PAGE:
News / The Northern Virginia Daily/nvdaily.com
New Market may clarify yard waste service rules
By Alex Bridges
New Market may clarify rules over its popular leaf and grass composting service.
The Town Council Public Works Committee on Monday heard recommendations from staff concerning seasonal yard waste collection.
The town offers grass and leaf pickup from April 1 to the end of November each year. Town workers collect bagged grass, leaves and other organic yard debris and take the material to the public works facility. There the workers empty the bags and remove the organic material for composting rather than let the waste go to the landfill.
In calendar year 2012, New Market removed 2,075 bags of grass and leaves at an estimated weight of 31 tons of organic yard debris, according to information from the town. New Market workers spent approximately 246 hours to provide the service.
Town Manager Evan Vass said Wednesday staff looked for an endorsement from council members on ways to better communicate changes with New Market's collection service to residents.
"It was really overall housekeeping," Vass said. "We didn't have a good set of regulations so this not only helps those that utilize the service but it helps staff set some parameters and know where those parameters are as to what we will take, what we won't take."
Vass noted that staff hopes the use of the service would increase under the clearer guidelines.
The town spends approximately $7,000 in a fiscal year for labor and fuel to run the service, according to Vass. The town offers the service for free and covers the cost through the general fund.
Staff has recommended the Town Council add regulations to better communicate with residents who use the service. Town staff can manage the weight of most bags, but occasionally a bag is filled beyond a capacity for a member to handle in a safe manner, according to officials. Staff has recommended the town limit the weight of bags of grass and leaves to 50 pounds.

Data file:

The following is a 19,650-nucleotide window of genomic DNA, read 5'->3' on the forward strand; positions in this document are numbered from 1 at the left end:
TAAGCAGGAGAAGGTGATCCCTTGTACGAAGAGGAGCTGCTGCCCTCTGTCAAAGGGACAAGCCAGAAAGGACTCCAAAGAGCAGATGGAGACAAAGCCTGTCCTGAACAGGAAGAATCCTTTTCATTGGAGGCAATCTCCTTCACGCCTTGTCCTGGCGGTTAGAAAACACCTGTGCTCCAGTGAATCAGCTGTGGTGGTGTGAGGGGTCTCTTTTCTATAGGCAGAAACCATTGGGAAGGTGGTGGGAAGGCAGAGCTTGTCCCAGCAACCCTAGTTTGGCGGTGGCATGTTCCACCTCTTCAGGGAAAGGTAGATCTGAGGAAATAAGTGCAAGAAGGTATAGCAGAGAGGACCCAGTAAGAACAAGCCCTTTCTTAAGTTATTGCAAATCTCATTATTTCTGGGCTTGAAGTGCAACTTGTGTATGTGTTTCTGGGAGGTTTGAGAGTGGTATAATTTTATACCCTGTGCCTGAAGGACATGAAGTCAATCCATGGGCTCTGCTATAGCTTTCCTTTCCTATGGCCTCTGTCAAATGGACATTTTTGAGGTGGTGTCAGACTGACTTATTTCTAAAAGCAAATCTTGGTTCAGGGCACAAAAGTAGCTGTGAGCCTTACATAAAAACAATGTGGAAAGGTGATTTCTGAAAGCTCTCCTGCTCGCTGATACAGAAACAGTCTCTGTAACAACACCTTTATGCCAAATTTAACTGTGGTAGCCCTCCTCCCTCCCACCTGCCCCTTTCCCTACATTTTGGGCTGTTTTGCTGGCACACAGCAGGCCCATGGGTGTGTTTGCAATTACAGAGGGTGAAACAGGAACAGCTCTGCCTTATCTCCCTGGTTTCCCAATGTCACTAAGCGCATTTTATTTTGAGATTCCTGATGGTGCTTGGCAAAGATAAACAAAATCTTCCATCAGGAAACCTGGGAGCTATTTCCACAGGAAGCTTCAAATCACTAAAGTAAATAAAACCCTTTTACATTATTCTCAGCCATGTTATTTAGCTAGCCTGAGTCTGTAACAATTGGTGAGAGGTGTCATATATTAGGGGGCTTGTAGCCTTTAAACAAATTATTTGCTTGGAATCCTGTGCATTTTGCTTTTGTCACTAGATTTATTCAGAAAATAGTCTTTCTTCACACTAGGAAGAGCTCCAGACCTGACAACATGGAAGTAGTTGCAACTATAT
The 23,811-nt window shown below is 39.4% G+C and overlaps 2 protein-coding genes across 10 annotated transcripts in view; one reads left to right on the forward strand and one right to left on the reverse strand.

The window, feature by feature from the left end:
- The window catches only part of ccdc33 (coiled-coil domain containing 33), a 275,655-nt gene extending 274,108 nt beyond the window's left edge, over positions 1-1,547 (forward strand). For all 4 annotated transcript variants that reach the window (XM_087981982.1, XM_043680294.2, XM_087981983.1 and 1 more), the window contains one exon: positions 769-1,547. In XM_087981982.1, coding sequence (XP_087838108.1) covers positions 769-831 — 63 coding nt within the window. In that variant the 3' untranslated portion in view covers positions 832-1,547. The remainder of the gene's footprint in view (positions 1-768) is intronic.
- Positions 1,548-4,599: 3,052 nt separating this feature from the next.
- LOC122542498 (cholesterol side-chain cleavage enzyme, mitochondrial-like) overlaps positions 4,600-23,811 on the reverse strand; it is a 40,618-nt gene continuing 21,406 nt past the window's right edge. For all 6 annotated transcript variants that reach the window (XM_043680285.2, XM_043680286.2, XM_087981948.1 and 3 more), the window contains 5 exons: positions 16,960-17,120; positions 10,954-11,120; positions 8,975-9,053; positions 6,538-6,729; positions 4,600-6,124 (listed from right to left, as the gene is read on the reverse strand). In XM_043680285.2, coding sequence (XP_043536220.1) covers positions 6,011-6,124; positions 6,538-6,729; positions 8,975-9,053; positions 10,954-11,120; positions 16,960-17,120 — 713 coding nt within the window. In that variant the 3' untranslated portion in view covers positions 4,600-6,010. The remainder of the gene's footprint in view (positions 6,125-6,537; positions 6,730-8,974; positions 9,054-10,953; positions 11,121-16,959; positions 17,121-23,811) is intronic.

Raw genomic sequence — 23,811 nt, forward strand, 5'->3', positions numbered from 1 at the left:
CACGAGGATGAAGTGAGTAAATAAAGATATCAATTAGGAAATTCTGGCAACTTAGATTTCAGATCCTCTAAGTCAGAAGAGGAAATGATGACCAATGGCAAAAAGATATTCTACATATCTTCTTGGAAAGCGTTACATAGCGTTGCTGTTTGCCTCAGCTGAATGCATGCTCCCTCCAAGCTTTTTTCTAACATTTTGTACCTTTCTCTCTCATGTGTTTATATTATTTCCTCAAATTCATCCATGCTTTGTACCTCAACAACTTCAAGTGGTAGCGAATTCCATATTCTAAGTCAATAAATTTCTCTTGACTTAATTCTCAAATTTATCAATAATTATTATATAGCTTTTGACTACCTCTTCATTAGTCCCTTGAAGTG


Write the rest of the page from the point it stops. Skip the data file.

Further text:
The number of bags collected per household varies. Staff has recommended the town limit the number of bags or equivalent units to 10 per household.
Staff also recommends the town limit material in bags to organic yard debris. Occasionally users of the service mix inorganic material with the yard debris.
Staff has asked council to consider requiring residents to use paper or other biodegradable bags for lawn debris. Plastic bags, used by most residents, present two challenges for staff. When filled to capacity the bag membrane can stretch and tear after exposure to the sun in the summer. Also, staff work more hours by having to handle plastic bags twice in the collection and debris-removal process. Paper or biodegradable bags would weigh less given the 30-gallon limit and require one handling by staff.
The staff recommendations also include restrictions on branches and limbs left for pickup. The town would require residents to gather sticks in bundles no heavier than 50 pounds that staff would collect along with other yard debris.
Brush removal associated with region-wide storm debris cleanup would be exempt from the new regulations.
If adopted these regulations would be effective for the 2013-14 season. New regulations would be phased in and become effective after a concerted effort to communicate the changes to those using the service.
Contact staff writer Alex Bridges at 540-465-5137 ext. 125, or email@example.com